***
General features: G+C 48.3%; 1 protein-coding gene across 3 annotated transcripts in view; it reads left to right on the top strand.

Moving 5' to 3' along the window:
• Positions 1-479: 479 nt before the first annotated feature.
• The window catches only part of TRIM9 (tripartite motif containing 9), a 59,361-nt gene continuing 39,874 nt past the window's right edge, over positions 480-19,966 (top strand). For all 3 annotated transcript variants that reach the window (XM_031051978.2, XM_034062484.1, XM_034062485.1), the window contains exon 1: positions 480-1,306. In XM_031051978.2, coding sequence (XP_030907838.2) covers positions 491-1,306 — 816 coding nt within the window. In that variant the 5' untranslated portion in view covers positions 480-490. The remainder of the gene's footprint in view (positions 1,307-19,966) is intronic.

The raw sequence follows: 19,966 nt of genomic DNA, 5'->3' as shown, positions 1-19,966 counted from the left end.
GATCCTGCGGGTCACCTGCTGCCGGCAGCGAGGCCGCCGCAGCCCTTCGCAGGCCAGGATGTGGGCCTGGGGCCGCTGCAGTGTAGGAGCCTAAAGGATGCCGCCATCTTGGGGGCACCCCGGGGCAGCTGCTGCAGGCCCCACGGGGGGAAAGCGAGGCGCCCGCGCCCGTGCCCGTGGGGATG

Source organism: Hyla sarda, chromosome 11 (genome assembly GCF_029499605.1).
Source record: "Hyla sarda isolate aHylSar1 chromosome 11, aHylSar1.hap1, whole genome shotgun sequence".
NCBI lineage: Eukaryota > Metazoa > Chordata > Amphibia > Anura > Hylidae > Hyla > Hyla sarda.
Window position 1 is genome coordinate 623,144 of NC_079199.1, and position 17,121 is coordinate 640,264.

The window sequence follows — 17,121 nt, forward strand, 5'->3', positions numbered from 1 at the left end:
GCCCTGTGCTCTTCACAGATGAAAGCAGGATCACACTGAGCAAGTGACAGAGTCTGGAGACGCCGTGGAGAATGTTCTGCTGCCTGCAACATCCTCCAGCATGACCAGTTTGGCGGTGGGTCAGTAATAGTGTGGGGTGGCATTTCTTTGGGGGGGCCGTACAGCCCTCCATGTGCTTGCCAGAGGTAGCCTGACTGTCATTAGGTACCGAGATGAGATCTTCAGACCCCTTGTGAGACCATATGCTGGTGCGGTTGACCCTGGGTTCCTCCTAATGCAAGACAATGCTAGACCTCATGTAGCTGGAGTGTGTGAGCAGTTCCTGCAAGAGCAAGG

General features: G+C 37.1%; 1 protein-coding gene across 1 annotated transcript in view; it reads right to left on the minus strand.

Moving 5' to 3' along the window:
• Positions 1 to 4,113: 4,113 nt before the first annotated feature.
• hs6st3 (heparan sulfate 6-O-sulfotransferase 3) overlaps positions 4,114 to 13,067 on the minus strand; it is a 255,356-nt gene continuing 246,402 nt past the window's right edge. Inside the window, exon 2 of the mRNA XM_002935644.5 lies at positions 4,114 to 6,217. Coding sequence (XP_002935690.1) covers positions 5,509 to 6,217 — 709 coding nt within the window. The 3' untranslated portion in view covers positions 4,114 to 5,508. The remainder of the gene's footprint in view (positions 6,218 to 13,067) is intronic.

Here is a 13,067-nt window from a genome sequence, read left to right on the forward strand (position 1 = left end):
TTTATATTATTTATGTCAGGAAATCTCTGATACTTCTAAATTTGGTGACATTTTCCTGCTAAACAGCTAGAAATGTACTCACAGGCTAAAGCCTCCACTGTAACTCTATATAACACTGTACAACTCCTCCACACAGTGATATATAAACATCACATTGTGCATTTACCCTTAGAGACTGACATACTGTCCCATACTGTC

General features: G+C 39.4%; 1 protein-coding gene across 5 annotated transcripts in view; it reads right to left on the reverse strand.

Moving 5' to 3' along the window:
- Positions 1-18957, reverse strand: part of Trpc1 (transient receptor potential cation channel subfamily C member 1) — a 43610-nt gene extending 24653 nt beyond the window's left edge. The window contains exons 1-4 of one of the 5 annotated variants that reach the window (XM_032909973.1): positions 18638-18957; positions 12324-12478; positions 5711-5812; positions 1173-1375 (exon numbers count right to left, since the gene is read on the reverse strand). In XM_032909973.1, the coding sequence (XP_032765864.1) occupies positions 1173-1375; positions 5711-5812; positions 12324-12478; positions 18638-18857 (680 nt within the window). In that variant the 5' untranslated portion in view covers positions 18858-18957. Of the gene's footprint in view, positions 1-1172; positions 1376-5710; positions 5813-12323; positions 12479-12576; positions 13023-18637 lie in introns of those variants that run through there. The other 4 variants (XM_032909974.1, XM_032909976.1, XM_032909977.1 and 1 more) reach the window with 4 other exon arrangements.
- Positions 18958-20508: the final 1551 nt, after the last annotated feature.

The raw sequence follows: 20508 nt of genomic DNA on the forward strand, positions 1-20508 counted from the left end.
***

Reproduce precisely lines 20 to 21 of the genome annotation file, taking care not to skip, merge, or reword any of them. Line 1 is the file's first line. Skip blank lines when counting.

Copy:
Moving 5' to 3' along the window:
- Positions 1-18957, reverse strand: part of Trpc1 (transient receptor potential cation channel subfamily C member 1) — a 43610-nt gene extending 24653 nt beyond the window's left edge. The window contains exons 1-4 of one of the 5 annotated variants that reach the window (XM_032909973.1): positions 18638-18957; positions 12324-12478; positions 5711-5812; positions 1173-1375 (exon numbers count right to left, since the gene is read on the reverse strand). In XM_032909973.1, the coding sequence (XP_032765864.1) occupies positions 1173-1375; positions 5711-5812; positions 12324-12478; positions 18638-18857 (680 nt within the window). In that variant the 5' untranslated portion in view covers positions 18858-18957. Of the gene's footprint in view, positions 1-1172; positions 1376-5710; positions 5813-12323; positions 12479-12576; positions 13023-18637 lie in introns of those variants that run through there. The other 4 variants (XM_032909974.1, XM_032909976.1, XM_032909977.1 and 1 more) reach the window with 4 other exon arrangements.